Dining out is an illusion that the fantasists behind Vina Enoteca in Palo Alto have mastered. Once you’re settled at one of the al fresco tables, you’d never guess that the Stanford Shopping Center is just one busy, buzzing block away. A plot of flowering lavender shrubs sways in the breeze directly across the courtyard square.

Built in the late 1800s, the Stanford Barn lounges lazily at the edge of the property. During the day, it houses a more informal panini palace called Tootsie’s. The setting is like an uncomplicated foreign film that transports you to a desirable place where love and connection sit side by side. It’s an upscale Italian bistro where the word “indulgence” punctuates every item on the menu.

The 29 pages of wine and spirits to choose from suits the name (an enoteca is a wine library) and the already intoxicating atmosphere. Of course, the Italian wines, both red and white, come first on the roll call. They arrive in California, well-traveled, from Umbria, Friuli, Toscana and even Sicilia. While the whites or bianchi range from $45 to $105, you can spend twice as much on the more extensive list of reds. On the first truly hot summer afternoon this year in the South Bay, we tried a chilly glass of J. Lassalle Cachet d’Or champagne ($20). But it wasn’t just the sun’s energy that called for those refreshing bubbles. Super-powered by calabrian chili, the peppered broth ladled over the cozze ($13)—Prince Edward Island mussels—was just as fiery (and delicious). We mopped it all up with a basket of bread.

At lunch, you can order six kinds of pizza that are sized to share for two. From the classic Margherita ($14) to the Puttanesca ($18) to the Impossible ($18). In addition to the Impossible Burger, Vina Enoteca serves a pizza topped with sun-dried tomatoes, fennel, braised greens and plant-based “meat” created by the Redwood City-based Impossible Foods. Here it is spiced like an Italian sausage.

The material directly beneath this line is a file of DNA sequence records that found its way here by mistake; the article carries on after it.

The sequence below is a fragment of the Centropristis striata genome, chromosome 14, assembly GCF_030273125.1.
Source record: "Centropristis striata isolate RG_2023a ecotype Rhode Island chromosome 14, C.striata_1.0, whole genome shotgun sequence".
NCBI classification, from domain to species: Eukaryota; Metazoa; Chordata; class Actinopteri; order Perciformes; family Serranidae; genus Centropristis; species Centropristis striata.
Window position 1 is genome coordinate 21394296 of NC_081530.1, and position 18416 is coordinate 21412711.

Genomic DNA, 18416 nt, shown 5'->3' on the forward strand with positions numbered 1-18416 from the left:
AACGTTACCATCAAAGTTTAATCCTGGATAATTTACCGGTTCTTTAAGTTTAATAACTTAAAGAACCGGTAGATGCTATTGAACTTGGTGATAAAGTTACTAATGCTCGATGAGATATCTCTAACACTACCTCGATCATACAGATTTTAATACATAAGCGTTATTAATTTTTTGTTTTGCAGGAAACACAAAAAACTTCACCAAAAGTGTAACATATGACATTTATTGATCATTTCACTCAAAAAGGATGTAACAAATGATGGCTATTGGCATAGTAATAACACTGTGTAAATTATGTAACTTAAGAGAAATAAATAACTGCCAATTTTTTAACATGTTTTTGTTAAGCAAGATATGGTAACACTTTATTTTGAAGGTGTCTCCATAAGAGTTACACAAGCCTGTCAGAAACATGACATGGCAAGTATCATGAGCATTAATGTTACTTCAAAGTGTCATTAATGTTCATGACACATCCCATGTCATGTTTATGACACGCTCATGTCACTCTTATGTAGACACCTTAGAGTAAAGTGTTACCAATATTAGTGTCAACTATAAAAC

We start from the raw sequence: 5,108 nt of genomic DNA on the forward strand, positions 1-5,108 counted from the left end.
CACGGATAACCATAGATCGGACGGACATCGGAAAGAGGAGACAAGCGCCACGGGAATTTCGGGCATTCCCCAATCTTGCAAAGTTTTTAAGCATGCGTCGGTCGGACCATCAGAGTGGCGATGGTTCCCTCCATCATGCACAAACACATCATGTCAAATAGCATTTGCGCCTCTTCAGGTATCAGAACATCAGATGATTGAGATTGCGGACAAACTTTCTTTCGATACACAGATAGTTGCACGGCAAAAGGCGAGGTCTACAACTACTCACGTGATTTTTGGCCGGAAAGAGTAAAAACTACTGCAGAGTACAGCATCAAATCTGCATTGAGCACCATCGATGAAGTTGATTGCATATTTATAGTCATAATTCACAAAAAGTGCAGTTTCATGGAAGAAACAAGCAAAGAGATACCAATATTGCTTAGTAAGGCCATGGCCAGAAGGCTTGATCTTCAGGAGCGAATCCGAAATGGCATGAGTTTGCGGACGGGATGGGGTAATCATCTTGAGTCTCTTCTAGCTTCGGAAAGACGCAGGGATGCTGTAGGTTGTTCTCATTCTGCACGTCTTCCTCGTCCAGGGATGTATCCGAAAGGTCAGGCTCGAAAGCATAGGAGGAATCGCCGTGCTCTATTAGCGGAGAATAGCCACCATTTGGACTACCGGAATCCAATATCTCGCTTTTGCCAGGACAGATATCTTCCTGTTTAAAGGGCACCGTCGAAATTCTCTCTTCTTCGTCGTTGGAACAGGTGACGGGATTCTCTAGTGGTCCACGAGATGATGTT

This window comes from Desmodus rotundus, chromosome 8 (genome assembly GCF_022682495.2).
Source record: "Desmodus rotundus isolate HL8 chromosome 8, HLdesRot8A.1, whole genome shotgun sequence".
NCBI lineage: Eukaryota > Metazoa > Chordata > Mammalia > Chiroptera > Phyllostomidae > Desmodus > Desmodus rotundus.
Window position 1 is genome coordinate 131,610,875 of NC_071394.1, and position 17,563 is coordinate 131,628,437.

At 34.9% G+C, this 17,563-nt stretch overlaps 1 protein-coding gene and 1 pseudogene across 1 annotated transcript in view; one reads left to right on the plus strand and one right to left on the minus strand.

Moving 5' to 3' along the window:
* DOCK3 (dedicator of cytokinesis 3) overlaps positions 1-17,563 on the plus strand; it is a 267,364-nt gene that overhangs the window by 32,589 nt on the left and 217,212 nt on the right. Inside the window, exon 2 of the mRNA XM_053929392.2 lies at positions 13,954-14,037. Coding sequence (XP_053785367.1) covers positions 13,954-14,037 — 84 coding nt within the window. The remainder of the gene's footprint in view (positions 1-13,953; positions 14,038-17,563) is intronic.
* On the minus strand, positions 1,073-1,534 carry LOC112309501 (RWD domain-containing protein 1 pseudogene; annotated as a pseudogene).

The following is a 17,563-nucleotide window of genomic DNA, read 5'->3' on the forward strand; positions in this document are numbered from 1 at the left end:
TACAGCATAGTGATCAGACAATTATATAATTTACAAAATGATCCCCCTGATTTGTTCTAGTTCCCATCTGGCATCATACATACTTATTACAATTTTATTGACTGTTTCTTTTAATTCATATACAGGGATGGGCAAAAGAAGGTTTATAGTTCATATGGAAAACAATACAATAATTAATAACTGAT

As for vegetables appearing in their natural state, try the splendid roasted beet salad (barbabietola mista arrostita, $13). The kitchen dresses two varieties of beet in a lemony vinaigrette, tops them with watercress and then finishes the dish with a generous scoop of fresh ricotta. One particular forkful of beet with that creamy white cheese was the best bite of the entire meal.

We ordered two pasta dishes for our entrées—spaghetti cacio e pepe ($15) and orzo e gamberetti ($20). This version of spaghetti with cheese and pepper landed on the cacio side of the recipe—macaroni and cheese without the macaroni. This isn’t a complaint. Of all the items we ordered, the spaghetti disappeared faster than anything else. The circumference of the frico, or cheese crisp, that crowned the pasta is comparable to that of a small frisbee, but likely saltier on the tongue.

Before you place an order of orzo with grilled shrimp ($20), be sure to ask if they’re out of orzo. In my case, they were and substituted it with a grain that looked and tasted like a chewy oatmeal. When I asked the waiter about it, he went back to the kitchen and later confirmed that it wasn’t orzo and kindly struck it from our tab. Even with the correct pasta, though, the shrimp was overcooked (dry) and under-spiced (bland). I made the age-old mistake of longing for the campanelle beet pasta with
a carrot puree ($15) and then deferred to the waiter’s suggestion. Next time, that carrot top pesto with walnuts will be mine.

I disregarded my instinct a second time when I ignored the flavors of house-made sorbetto or gelato ($9) in favor of the more adventurous-sounding tiramisu sundae ($11). A tiny scoop of coffee mascarpone gelato showed up in little metal bowl. The ladyfingers are more accurately described as a ruffian’s knuckles. There was one round, hardened cookie broken in two. The dessert didn’t evoke a tiramisu in any sense of that luxurious word.

Did gamberetti burned to black or an underwhelming sundae dusted with too much cocoa powder ruin the mood? No way, Giuseppe. If I could sit on that patio every afternoon toward dusk and stare at the burgeoning stars, I would. The wait staff, like the scent of lavender in full bloom, is there to display their charms. At the end of the meal, you stand up and reluctantly walk away thinking, “Viva Italia! Viva Vina Enoteca!”

Vina Enoteca
700 Welch Road, Suite 110, Palo Alto\